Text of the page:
The Artemis 2 project from NASA will send people to the moon's orbit

The second scheduled flight of the Artemis program is called Artemis 2. After the unmanned Artemis 1 launches and splashes down, Artemis 2 is designed to send people back to the moon's orbit for the first time since 1972. The crew of Artemis 2 will be launched on an eight-day trip using the massive Space Launch System (SLS) mega-rocket and Orion spacecraft. To determine how prepared the Artemis program is to deliver humans to the moon's surface, the astronauts and mission controllers will gather data about Orion and the crew's performance. Artemis 2's crew has not yet been announced. If all data from Artemis 1 show that Artemis 2 is prepared for flight, the launch date is tentatively planned for 2024. If all goes according to plan with Artemis 2, the first landing mission (Artemis 3) might happen as early as 2025.

Artemis 2 launch date

The anticipated launch date for Artemis 2 is 2024, however, it is subject to a few things readiness. In 2022, the Artemis 1 mission is planned to conduct an extended, unmanned lunar orbital mission. For the purpose of determining whether the Orion and SLS spacecraft are ready to transport people, the mission will gather radiation and engineering data. If Artemis 1 successfully completes its mission from launch to splashdown, Artemis 2 will be planned afterward. New spacesuits made to withstand the more radiation-rich lunar orbital environment than low Earth orbit, where people are more protected, will be needed for the crewed voyage. Key components of the Artemis 2 hardware are now being assembled by NASA as of August 2022 in preparation for testing and assembly later in the process.

Who will fly on Artemis 2?

Although the four astronauts who will make up the Artemis 2 crew have not yet been given names, we do know this. All of NASA's astronauts will be qualified to participate in Artemis program flights, the agency said in 2022. In addition, this mission will have an astronaut seat for the Canadian Space Agency. The CSA has four astronauts available, and one of the Artemis 2 crew members is still unnamed. After promising to contribute robots to NASA's manned lunar program, Canada was granted an astronaut seat. In order to assist research and lunar landing missions, NASA intends to build a space station named Gateway that will be in orbit around the moon. The Canadarm3 will perform maintenance and repairs on the Gateway and will be equipped with artificial intelligence to enable some autonomous operations. NASA planned personnel gaps, so the AI will be especially important when the station is unmanned. This strategy differs from the ongoing human presence on the International Space Station but is required for logistical and financial reasons.

What will Artemis 2 do?

With people on board, Artemis 2 will be the first significant test of the SLS and Orion spacecraft systems. According to the Canadian Space Agency(opens in new tab), the mission will target four key readiness metrics: mission planning, system performance, crew interfaces, and guidance and navigation systems. Orion will follow the mission course, orbiting Earth twice in a so-called "hybrid free return" orbit to gain speed for the trans-lunar injection. According to CSA, Orion will also exploit the moon's gravity as a "slingshot" to gain speed on its way back to Earth. According to the organization, the operation is anticipated to take between eight and ten days but might continue up to three weeks depending on its goals. If the new mission achieves its anticipated maximum altitude of 5,523 miles (8,889 km) above the moon's surface, the four men on Artemis 2 will have traveled the farthest from Earth since 1970's Apollo 13.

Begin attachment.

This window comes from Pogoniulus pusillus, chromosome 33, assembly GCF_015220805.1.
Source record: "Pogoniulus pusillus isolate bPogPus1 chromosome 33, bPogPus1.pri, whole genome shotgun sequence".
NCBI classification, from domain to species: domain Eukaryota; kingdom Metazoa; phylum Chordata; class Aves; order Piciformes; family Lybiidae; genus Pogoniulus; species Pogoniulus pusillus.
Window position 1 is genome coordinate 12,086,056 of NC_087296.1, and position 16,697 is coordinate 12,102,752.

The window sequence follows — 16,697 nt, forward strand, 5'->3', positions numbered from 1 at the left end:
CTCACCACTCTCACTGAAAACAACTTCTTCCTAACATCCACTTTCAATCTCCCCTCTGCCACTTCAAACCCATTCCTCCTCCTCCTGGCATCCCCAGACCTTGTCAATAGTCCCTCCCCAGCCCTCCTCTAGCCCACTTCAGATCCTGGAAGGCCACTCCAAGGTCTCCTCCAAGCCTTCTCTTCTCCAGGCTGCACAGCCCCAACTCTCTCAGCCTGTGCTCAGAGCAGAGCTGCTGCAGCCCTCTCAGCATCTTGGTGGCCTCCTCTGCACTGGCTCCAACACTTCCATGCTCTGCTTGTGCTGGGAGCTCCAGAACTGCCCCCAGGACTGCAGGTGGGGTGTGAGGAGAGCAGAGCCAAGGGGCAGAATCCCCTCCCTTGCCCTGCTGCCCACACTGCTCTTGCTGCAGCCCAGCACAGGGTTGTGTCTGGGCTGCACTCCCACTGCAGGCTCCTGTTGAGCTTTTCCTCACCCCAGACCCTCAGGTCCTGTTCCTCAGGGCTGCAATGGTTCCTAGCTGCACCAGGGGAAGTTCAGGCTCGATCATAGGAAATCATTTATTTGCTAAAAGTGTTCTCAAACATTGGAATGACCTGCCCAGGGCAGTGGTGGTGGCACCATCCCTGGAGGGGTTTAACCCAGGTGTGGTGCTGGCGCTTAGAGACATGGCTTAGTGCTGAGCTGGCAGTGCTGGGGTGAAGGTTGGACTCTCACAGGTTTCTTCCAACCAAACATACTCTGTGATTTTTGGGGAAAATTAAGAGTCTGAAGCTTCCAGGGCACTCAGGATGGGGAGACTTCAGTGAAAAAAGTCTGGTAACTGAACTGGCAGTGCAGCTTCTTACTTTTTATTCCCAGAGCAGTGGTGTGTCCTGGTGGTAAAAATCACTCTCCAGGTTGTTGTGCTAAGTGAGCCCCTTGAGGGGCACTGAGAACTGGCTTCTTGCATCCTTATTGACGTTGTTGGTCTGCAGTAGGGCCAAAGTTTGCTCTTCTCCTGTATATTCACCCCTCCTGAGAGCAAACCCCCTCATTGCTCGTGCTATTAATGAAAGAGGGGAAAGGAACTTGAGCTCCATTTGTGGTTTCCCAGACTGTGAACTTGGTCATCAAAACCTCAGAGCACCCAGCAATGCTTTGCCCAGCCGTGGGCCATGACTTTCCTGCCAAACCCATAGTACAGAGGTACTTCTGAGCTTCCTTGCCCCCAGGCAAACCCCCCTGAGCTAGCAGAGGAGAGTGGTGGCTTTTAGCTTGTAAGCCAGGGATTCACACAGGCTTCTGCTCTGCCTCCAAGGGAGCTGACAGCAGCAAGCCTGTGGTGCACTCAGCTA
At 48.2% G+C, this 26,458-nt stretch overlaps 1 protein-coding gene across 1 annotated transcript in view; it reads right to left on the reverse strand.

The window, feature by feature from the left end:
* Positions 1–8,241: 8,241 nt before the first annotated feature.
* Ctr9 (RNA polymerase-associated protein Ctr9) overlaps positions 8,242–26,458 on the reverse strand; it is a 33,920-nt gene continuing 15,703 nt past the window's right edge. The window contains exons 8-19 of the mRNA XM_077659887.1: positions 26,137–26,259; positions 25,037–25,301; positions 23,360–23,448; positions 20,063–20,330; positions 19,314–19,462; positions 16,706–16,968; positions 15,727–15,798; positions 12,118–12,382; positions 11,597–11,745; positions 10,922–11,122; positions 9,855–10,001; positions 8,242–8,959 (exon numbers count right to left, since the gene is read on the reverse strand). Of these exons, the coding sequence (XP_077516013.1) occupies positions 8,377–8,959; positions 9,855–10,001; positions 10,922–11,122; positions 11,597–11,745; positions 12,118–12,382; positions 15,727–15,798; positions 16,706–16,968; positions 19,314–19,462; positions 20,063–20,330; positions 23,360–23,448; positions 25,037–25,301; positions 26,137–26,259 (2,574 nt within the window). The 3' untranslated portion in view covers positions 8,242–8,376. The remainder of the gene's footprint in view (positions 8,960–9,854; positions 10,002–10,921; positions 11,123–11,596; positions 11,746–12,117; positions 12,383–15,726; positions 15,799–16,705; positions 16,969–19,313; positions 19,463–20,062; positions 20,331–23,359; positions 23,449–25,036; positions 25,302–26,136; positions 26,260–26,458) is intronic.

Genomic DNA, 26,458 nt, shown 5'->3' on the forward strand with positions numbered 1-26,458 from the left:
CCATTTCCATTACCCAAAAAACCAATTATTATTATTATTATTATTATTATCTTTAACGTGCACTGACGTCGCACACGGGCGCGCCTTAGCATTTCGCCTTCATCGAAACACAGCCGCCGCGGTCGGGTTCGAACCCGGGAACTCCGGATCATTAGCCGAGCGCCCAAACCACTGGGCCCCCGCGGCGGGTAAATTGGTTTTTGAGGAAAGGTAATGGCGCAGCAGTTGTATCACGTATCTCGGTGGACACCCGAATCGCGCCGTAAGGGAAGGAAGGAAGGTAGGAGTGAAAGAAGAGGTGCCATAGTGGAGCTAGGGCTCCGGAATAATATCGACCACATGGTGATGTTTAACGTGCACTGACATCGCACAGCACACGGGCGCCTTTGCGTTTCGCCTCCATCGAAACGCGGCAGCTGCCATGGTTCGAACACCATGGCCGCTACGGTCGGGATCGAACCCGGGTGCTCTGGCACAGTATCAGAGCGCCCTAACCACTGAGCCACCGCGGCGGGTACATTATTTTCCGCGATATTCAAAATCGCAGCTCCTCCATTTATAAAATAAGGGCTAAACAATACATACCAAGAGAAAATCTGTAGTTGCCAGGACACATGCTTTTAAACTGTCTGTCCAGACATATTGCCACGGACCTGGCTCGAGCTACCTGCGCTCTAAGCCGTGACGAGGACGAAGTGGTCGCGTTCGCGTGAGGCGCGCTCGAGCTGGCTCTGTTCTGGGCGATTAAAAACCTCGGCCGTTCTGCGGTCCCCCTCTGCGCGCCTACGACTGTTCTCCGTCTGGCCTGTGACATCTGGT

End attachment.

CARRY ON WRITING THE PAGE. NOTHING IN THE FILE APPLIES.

According to the European Space Agency, the mission must reach the following benchmarks:

  • Launch to low-Earth orbit from Launch Pad 39B at the NASA Kennedy Space Center.
  • raising the perigee, or the lowest point of the orbit, in Earth orbit, around 40 minutes after launch. With the SLS Interim Cryogenic Propulsion Stage, this will be accomplished (ICPS).
  • Employing the ICPS once again, a burn to raise the apogee or highest point of the orbit.
  • At 42 hours into the mission, the system is checked to make sure the orbit, which is 1,616 miles (2,600 km) in altitude at its greatest point and (112 miles) 185 kilometers at its closest point to Earth, is accurate.
  • Orion will perform a translunar injection to get to the moon when the ICPS is destroyed. The maximum height for the four-day journey to the moon is 5,523 miles (8,889 km) above the lunar surface.
  • The spaceship will head back to Earth. The crew module will separate from the European Service Module and the crew module adapter once the spacecraft is near to Earth, enabling a splashdown in the Pacific Ocean.

What comes after Artemis 2?

Data analysis for Artemis 2 will take at least many months for investigators. If all goes according to plan, Artemis 3, the next mission, will touch down on the moon's surface in 2025. The Office of the Inspector General of NASA has voiced doubt over that schedule. Due to technological and legal issues, the human landing mechanism, which will employ SpaceX's Starship, has been delayed. Additionally, NASA's effort to produce spacesuits had development delays; to fill the void, the organization turned to private vendors. In 2025, if Artemis 3 succeeds in reaching the surface, it will be the first manned landing mission since NASA's Apollo 17 mission in 1972.

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